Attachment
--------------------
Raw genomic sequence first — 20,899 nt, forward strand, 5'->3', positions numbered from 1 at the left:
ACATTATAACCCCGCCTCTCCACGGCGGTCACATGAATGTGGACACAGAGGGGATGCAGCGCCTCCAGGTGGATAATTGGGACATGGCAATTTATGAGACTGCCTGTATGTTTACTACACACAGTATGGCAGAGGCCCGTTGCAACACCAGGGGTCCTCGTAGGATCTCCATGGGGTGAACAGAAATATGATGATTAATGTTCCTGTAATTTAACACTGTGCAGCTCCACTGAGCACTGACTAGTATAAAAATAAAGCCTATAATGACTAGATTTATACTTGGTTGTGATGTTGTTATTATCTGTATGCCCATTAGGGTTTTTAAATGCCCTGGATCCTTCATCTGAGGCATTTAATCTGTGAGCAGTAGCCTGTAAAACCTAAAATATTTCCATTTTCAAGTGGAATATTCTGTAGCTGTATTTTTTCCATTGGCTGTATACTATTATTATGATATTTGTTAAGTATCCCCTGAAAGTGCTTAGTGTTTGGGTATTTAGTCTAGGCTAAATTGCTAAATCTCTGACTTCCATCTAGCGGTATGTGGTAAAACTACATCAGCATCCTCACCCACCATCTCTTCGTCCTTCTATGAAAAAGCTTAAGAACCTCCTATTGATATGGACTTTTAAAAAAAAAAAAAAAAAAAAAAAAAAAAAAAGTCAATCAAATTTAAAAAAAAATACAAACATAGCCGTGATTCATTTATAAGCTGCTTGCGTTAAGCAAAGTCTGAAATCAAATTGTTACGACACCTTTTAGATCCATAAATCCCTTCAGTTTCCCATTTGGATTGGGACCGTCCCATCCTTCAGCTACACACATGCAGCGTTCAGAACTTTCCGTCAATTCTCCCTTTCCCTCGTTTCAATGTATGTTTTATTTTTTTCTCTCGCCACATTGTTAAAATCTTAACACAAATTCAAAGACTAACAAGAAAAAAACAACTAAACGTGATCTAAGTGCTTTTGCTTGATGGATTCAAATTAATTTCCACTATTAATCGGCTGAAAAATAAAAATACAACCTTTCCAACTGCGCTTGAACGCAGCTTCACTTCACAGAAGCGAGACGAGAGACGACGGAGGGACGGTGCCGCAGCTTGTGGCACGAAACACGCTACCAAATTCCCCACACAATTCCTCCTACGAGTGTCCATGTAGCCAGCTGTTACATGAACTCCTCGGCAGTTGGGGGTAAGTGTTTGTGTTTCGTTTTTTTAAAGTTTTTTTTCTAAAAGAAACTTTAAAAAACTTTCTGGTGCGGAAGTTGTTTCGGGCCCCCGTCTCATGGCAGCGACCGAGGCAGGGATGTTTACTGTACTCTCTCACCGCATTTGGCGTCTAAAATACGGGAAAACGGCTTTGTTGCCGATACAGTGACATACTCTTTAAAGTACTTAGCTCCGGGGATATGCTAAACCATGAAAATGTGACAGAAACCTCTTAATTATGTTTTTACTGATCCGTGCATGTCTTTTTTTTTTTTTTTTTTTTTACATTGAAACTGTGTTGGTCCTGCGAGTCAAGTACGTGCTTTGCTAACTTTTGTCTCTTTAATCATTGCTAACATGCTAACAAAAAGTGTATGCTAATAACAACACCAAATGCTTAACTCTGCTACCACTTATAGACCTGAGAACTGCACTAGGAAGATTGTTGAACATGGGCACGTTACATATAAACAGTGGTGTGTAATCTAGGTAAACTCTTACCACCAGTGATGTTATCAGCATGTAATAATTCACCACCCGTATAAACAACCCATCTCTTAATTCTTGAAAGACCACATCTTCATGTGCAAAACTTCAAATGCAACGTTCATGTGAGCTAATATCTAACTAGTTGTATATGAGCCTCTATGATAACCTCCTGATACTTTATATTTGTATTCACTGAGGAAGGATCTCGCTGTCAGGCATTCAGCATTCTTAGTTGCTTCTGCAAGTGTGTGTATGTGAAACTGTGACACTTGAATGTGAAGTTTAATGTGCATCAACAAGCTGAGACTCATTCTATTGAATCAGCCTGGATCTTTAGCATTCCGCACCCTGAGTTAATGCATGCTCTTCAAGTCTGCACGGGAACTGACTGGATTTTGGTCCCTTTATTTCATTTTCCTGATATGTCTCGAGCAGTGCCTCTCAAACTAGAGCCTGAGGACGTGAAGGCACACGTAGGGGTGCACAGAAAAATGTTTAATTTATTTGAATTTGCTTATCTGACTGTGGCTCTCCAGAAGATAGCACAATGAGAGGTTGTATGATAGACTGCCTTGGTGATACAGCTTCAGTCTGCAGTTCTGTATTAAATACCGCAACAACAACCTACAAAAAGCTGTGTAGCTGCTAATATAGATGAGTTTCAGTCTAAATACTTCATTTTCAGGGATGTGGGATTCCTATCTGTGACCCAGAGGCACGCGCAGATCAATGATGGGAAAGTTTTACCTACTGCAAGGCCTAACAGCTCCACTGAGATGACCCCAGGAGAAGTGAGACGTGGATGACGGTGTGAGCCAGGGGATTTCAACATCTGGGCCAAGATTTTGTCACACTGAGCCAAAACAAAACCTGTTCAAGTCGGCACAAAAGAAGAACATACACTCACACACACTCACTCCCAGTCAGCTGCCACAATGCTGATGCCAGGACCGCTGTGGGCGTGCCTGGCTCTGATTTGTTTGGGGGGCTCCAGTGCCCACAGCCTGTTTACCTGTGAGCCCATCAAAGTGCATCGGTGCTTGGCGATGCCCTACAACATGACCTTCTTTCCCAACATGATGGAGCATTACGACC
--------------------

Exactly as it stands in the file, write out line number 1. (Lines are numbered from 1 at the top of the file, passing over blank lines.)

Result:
Raw genomic sequence first — 20,899 nt, forward strand, 5'->3', positions numbered from 1 at the left: